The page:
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An essential aspect of academic writing is avoiding plagiarism

It is our second course week for MAIS 606 Academic Writing for Graduate Students, and our reading assignments and discussion focus on thoroughly understanding and learning the means to avoid committing plagiarism. This subject is essential for writing and students must clearly understand this topic at the beginning. It is so important that we had to comprehensively discuss it during our first teleconference with our professor, Dr. Michael Volek, and that we had to sign a declaration that we understand Athabasca University’s policy on academic misconduct and that we completed the online exercise on plagiarism. But why is this topic so important? What is plagiarism and is it even possible to plagiarize our own work?

Stealing is unethical and, in any society, it is punishable by law. The principle of protecting and respecting other people’s property, whether it is physical or intellectual, is applicable in all situations including in the practice of writing. In fact, the Copyright Act of Canada (Justice Laws Website) has strict directives to protect the owners’ intellectual property rights. According to an online article entitled Plagiarism in Canada: Laws, Consequences and Solution, “plagiarism affects both the original writer and the content creator” (Copyleaks) because such an immoral act creates injustice to the rightful author and negatively affects the credibility of the perpetrator when the readers discover that they committed plagiarism. Because such an act of stealing is detrimental to one’s reputation and it is also punishable by law, it is essential that we be well-informed of what constitutes an act of plagiarism and how to mitigate both deliberate or unintentional copyright infraction.

Swales and Feak (196) defines plagiarism as “the conscious copying from the work of others.” The deliberate copying occurs when a writer uses the language or ideas from other published without the proper attribution. Hence, it is important that we remain honest with our writing process and practice the appropriate citation method. When borrowing another author’s language verbatim, we need to properly cite the original author. The same is true with paraphrasing the work of others, it crucial that we properly cite the work according the required citation style for an academic assignment. In this case, the Purdue Owl website is a very useful online resource that provides guidance to avoid plagiarism as well as detailed instructions for different citation styles (Purdue Writing Lab).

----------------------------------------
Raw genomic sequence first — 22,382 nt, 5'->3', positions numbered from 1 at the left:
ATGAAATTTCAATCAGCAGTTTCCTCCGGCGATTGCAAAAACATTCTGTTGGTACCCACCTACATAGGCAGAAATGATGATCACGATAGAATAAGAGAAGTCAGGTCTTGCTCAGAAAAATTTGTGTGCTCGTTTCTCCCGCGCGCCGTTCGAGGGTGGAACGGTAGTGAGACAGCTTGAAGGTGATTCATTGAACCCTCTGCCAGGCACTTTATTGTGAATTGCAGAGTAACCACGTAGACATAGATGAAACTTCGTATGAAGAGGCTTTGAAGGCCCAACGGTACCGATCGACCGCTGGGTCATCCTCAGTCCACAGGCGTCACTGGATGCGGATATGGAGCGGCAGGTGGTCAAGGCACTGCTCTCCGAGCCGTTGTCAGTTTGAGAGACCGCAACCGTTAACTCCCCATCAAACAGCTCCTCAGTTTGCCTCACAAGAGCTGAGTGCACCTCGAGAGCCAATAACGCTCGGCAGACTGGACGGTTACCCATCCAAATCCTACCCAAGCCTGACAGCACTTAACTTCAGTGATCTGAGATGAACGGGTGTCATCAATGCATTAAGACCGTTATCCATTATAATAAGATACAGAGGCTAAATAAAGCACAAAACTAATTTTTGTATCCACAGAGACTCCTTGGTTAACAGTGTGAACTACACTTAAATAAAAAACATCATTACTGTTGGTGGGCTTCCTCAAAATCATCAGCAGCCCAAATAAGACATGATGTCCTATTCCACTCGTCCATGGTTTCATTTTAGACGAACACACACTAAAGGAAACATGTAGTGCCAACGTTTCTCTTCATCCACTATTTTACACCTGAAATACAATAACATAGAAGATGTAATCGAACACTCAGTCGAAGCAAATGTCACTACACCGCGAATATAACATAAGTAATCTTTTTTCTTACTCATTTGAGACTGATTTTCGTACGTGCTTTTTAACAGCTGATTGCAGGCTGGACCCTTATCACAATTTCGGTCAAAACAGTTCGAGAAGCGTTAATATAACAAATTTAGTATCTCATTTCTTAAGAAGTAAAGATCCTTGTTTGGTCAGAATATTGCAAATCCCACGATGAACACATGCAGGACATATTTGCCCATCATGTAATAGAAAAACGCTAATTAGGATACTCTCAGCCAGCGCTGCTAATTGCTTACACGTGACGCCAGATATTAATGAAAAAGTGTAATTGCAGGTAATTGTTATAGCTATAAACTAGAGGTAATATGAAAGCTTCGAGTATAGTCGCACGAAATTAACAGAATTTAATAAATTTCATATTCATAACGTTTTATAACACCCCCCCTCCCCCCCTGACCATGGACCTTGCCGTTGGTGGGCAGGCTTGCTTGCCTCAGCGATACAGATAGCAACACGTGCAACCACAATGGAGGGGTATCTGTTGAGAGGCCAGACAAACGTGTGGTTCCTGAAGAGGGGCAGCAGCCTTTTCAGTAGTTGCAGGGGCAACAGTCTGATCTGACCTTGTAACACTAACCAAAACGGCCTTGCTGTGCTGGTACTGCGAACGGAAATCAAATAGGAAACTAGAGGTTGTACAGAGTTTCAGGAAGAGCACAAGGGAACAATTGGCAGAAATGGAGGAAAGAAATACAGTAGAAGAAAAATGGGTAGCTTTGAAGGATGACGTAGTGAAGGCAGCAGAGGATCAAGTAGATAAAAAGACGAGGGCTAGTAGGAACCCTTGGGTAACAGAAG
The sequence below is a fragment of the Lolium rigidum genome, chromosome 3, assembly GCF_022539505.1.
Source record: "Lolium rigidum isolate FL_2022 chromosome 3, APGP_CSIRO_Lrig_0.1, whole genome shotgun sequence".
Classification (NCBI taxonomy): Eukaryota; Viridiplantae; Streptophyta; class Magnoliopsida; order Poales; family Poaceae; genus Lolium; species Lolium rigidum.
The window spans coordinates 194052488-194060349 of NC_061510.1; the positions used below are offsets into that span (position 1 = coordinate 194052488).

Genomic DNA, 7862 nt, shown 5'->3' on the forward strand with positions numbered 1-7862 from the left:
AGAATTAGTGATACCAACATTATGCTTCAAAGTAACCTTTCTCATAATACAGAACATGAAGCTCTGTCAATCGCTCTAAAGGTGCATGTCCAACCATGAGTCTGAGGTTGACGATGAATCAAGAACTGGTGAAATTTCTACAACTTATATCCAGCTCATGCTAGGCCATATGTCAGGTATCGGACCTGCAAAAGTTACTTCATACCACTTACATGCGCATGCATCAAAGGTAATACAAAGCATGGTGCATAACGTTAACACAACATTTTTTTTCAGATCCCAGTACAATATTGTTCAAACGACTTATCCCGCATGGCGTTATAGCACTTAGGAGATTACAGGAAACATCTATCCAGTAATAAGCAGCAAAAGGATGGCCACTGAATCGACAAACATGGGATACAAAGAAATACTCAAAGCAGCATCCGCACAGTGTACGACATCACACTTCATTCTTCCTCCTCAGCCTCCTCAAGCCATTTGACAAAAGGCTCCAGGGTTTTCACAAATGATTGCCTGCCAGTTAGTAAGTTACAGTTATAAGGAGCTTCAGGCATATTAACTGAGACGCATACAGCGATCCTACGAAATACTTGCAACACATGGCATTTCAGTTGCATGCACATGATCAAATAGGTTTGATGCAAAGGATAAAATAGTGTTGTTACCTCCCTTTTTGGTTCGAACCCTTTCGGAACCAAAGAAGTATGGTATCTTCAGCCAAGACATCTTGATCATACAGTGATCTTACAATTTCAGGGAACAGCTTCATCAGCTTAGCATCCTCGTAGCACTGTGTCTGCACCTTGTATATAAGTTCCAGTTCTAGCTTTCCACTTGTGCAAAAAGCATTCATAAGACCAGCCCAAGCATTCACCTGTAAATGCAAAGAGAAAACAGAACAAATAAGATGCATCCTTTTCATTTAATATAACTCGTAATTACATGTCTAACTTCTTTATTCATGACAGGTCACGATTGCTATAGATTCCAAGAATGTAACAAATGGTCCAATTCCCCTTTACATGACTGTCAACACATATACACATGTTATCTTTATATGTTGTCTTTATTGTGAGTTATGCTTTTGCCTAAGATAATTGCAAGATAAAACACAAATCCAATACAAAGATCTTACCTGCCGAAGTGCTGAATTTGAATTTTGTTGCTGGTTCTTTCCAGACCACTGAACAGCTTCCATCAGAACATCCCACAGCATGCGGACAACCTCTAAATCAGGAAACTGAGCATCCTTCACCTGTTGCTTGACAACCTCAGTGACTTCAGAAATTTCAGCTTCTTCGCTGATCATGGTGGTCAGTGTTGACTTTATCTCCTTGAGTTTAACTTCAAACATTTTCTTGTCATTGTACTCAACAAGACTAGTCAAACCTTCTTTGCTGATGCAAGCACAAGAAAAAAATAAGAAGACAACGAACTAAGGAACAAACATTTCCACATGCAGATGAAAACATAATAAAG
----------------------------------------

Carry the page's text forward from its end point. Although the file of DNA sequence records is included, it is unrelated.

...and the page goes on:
A very important point highlighted by the textbook Academic Writing for Graduate Students is that “university plagiarism policies are readily available on the internet” and that it is necessary to “read through the plagiarism policy of your institution and become familiar with it” (Swales and Feak, 198). In our case, we have to be familiar with the Athabasca University (AU) page on Academic Misconduct, and I quote the AU policy on plagiarism:

“Plagiarism involves submitting or presenting work in a course as if that work were the student’s own, when, in fact, it was not. Often plagiarism exists when:

1. the work submitted was done in whole or in part, by an individual other than the person submitting the work;

2. the whole or parts of a work are taken from another source without reference to the original author, publication, journal or Internet source;

3. the whole or parts of the coursework submitted lacks citations even though a list of sources is provided;

4. the coursework has been copied in whole or in part from an individual, a textbook, a solution manual, the Internet or any other source; and